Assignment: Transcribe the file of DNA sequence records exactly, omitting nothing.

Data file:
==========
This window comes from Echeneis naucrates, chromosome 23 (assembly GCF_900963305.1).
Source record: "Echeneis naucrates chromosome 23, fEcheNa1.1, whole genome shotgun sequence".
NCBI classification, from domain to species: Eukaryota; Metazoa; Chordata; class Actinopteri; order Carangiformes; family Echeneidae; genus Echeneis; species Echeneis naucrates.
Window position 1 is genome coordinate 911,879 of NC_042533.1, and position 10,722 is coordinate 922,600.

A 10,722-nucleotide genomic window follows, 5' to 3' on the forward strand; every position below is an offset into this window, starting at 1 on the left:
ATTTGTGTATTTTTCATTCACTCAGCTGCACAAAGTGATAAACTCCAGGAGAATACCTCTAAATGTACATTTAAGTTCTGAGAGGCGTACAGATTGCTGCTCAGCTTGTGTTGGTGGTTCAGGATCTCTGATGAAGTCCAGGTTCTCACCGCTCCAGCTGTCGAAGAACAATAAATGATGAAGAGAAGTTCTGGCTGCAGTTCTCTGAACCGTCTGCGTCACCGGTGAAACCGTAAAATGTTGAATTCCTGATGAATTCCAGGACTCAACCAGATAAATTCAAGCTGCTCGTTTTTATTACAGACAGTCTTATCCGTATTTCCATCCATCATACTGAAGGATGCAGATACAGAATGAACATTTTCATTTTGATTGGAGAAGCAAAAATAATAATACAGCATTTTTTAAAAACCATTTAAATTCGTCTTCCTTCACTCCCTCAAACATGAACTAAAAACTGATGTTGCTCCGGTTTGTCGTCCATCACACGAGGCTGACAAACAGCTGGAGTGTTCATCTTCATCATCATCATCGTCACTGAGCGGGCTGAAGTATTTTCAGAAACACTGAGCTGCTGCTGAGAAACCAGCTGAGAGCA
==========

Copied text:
This window comes from Echeneis naucrates, chromosome 23 (assembly GCF_900963305.1).
Source record: "Echeneis naucrates chromosome 23, fEcheNa1.1, whole genome shotgun sequence".
NCBI classification, from domain to species: Eukaryota; Metazoa; Chordata; class Actinopteri; order Carangiformes; family Echeneidae; genus Echeneis; species Echeneis naucrates.
Window position 1 is genome coordinate 911,879 of NC_042533.1, and position 10,722 is coordinate 922,600.

A 10,722-nucleotide genomic window follows, 5' to 3' on the forward strand; every position below is an offset into this window, starting at 1 on the left:
ATTTGTGTATTTTTCATTCACTCAGCTGCACAAAGTGATAAACTCCAGGAGAATACCTCTAAATGTACATTTAAGTTCTGAGAGGCGTACAGATTGCTGCTCAGCTTGTGTTGGTGGTTCAGGATCTCTGATGAAGTCCAGGTTCTCACCGCTCCAGCTGTCGAAGAACAATAAATGATGAAGAGAAGTTCTGGCTGCAGTTCTCTGAACCGTCTGCGTCACCGGTGAAACCGTAAAATGTTGAATTCCTGATGAATTCCAGGACTCAACCAGATAAATTCAAGCTGCTCGTTTTTATTACAGACAGTCTTATCCGTATTTCCATCCATCATACTGAAGGATGCAGATACAGAATGAACATTTTCATTTTGATTGGAGAAGCAAAAATAATAATACAGCATTTTTTAAAAACCATTTAAATTCGTCTTCCTTCACTCCCTCAAACATGAACTAAAAACTGATGTTGCTCCGGTTTGTCGTCCATCACACGAGGCTGACAAACAGCTGGAGTGTTCATCTTCATCATCATCATCGTCACTGAGCGGGCTGAAGTATTTTCAGAAACACTGAGCTGCTGCTGAGAAACCAGCTGAGAGCA